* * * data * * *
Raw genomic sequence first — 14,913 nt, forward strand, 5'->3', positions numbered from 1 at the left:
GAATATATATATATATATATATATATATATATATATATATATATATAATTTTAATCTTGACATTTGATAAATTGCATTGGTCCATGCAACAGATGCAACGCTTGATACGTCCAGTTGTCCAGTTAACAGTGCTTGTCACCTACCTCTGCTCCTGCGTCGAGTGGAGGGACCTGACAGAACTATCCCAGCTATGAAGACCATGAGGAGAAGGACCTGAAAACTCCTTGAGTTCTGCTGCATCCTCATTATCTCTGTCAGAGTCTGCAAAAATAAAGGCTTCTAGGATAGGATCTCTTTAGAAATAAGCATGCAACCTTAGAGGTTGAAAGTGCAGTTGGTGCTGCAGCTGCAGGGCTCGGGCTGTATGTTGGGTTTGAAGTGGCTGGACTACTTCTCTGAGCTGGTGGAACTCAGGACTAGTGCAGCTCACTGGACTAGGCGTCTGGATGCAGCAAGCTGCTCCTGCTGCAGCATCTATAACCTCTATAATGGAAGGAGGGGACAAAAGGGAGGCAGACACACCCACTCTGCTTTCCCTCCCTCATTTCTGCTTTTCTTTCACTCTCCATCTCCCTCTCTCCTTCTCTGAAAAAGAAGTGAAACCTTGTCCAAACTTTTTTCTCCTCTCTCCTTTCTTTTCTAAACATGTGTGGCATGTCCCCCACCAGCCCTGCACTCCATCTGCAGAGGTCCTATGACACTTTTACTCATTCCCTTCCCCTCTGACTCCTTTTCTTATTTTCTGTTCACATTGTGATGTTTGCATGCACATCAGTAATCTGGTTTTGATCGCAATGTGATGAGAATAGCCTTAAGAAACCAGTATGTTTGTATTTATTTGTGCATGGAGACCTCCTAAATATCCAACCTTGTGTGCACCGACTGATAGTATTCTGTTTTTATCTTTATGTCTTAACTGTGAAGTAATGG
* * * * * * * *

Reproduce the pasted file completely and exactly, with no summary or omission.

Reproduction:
Raw genomic sequence first — 14,913 nt, forward strand, 5'->3', positions numbered from 1 at the left:
GAATATATATATATATATATATATATATATATATATATATATATATAATTTTAATCTTGACATTTGATAAATTGCATTGGTCCATGCAACAGATGCAACGCTTGATACGTCCAGTTGTCCAGTTAACAGTGCTTGTCACCTACCTCTGCTCCTGCGTCGAGTGGAGGGACCTGACAGAACTATCCCAGCTATGAAGACCATGAGGAGAAGGACCTGAAAACTCCTTGAGTTCTGCTGCATCCTCATTATCTCTGTCAGAGTCTGCAAAAATAAAGGCTTCTAGGATAGGATCTCTTTAGAAATAAGCATGCAACCTTAGAGGTTGAAAGTGCAGTTGGTGCTGCAGCTGCAGGGCTCGGGCTGTATGTTGGGTTTGAAGTGGCTGGACTACTTCTCTGAGCTGGTGGAACTCAGGACTAGTGCAGCTCACTGGACTAGGCGTCTGGATGCAGCAAGCTGCTCCTGCTGCAGCATCTATAACCTCTATAATGGAAGGAGGGGACAAAAGGGAGGCAGACACACCCACTCTGCTTTCCCTCCCTCATTTCTGCTTTTCTTTCACTCTCCATCTCCCTCTCTCCTTCTCTGAAAAAGAAGTGAAACCTTGTCCAAACTTTTTTCTCCTCTCTCCTTTCTTTTCTAAACATGTGTGGCATGTCCCCCACCAGCCCTGCACTCCATCTGCAGAGGTCCTATGACACTTTTACTCATTCCCTTCCCCTCTGACTCCTTTTCTTATTTTCTGTTCACATTGTGATGTTTGCATGCACATCAGTAATCTGGTTTTGATCGCAATGTGATGAGAATAGCCTTAAGAAACCAGTATGTTTGTATTTATTTGTGCATGGAGACCTCCTAAATATCCAACCTTGTGTGCACCGACTGATAGTATTCTGTTTTTATCTTTATGTCTTAACTGTGAAGTAATGG